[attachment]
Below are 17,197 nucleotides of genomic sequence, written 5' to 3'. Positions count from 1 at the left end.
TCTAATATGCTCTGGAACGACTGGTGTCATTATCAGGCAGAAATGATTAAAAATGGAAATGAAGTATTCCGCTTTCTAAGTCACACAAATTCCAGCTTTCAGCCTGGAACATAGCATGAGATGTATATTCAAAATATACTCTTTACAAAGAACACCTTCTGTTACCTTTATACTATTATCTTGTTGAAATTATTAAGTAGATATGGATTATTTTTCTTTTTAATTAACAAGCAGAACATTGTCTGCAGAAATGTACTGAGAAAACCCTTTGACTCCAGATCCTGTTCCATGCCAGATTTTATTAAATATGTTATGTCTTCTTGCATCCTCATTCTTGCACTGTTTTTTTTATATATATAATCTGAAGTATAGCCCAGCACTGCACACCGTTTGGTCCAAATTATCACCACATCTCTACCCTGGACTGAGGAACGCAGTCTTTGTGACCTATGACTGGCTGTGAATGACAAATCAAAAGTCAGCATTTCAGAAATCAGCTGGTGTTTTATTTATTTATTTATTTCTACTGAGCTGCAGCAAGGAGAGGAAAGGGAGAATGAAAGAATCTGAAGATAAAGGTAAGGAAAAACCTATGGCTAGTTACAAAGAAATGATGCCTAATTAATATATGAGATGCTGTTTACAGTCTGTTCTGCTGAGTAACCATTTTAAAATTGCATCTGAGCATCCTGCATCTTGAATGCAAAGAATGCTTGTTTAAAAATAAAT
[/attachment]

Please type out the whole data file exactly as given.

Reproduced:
Below are 17,197 nucleotides of genomic sequence, written 5' to 3'. Positions count from 1 at the left end.
TCTAATATGCTCTGGAACGACTGGTGTCATTATCAGGCAGAAATGATTAAAAATGGAAATGAAGTATTCCGCTTTCTAAGTCACACAAATTCCAGCTTTCAGCCTGGAACATAGCATGAGATGTATATTCAAAATATACTCTTTACAAAGAACACCTTCTGTTACCTTTATACTATTATCTTGTTGAAATTATTAAGTAGATATGGATTATTTTTCTTTTTAATTAACAAGCAGAACATTGTCTGCAGAAATGTACTGAGAAAACCCTTTGACTCCAGATCCTGTTCCATGCCAGATTTTATTAAATATGTTATGTCTTCTTGCATCCTCATTCTTGCACTGTTTTTTTTATATATATAATCTGAAGTATAGCCCAGCACTGCACACCGTTTGGTCCAAATTATCACCACATCTCTACCCTGGACTGAGGAACGCAGTCTTTGTGACCTATGACTGGCTGTGAATGACAAATCAAAAGTCAGCATTTCAGAAATCAGCTGGTGTTTTATTTATTTATTTATTTCTACTGAGCTGCAGCAAGGAGAGGAAAGGGAGAATGAAAGAATCTGAAGATAAAGGTAAGGAAAAACCTATGGCTAGTTACAAAGAAATGATGCCTAATTAATATATGAGATGCTGTTTACAGTCTGTTCTGCTGAGTAACCATTTTAAAATTGCATCTGAGCATCCTGCATCTTGAATGCAAAGAATGCTTGTTTAAAAATAAAT